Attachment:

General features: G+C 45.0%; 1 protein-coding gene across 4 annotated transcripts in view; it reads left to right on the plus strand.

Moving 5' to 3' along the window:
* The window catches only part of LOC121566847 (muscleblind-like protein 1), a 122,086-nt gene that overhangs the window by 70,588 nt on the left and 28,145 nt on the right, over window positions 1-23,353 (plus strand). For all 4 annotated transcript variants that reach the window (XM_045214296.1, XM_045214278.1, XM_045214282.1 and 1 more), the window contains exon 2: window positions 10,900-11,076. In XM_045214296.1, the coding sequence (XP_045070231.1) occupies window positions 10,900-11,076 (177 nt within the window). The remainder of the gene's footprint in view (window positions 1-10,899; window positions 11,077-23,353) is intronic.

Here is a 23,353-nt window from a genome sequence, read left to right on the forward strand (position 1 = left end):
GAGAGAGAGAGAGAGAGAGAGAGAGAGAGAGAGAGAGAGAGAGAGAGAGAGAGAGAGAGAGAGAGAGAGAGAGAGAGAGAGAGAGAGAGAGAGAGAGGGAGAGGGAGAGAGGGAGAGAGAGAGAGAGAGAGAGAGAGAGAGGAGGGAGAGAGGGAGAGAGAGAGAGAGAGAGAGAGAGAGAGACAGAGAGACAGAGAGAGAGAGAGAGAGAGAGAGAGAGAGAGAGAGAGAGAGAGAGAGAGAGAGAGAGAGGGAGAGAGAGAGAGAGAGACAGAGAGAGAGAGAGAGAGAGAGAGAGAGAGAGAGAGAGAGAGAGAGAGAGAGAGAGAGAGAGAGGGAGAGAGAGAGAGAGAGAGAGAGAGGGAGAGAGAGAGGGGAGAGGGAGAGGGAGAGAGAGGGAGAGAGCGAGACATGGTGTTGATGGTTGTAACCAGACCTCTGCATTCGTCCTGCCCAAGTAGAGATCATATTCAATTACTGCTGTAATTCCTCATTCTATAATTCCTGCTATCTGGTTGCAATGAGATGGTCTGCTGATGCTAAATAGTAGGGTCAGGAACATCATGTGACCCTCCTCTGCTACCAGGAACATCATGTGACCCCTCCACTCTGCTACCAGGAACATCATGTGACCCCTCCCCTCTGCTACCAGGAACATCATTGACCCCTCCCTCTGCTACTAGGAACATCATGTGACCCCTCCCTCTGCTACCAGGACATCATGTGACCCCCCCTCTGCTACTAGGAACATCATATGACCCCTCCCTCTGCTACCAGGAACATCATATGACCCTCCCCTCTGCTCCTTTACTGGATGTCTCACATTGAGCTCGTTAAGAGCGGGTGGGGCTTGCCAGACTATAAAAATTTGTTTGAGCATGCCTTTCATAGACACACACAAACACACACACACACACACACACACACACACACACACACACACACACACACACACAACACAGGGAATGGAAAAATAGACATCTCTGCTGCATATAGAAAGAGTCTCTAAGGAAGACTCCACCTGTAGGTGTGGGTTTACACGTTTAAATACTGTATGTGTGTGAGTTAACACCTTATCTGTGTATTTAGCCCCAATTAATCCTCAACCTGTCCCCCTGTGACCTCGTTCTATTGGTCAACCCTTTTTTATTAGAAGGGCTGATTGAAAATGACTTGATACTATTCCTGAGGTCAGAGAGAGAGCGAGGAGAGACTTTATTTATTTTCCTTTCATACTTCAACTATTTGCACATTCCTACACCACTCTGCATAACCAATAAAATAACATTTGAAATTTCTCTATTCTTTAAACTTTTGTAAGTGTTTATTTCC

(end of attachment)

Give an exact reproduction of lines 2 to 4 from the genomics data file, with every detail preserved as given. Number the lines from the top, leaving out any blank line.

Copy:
Moving 5' to 3' along the window:
* The window catches only part of LOC121566847 (muscleblind-like protein 1), a 122,086-nt gene that overhangs the window by 70,588 nt on the left and 28,145 nt on the right, over window positions 1-23,353 (plus strand). For all 4 annotated transcript variants that reach the window (XM_045214296.1, XM_045214278.1, XM_045214282.1 and 1 more), the window contains exon 2: window positions 10,900-11,076. In XM_045214296.1, the coding sequence (XP_045070231.1) occupies window positions 10,900-11,076 (177 nt within the window). The remainder of the gene's footprint in view (window positions 1-10,899; window positions 11,077-23,353) is intronic.

Here is a 23,353-nt window from a genome sequence, read left to right on the forward strand (position 1 = left end):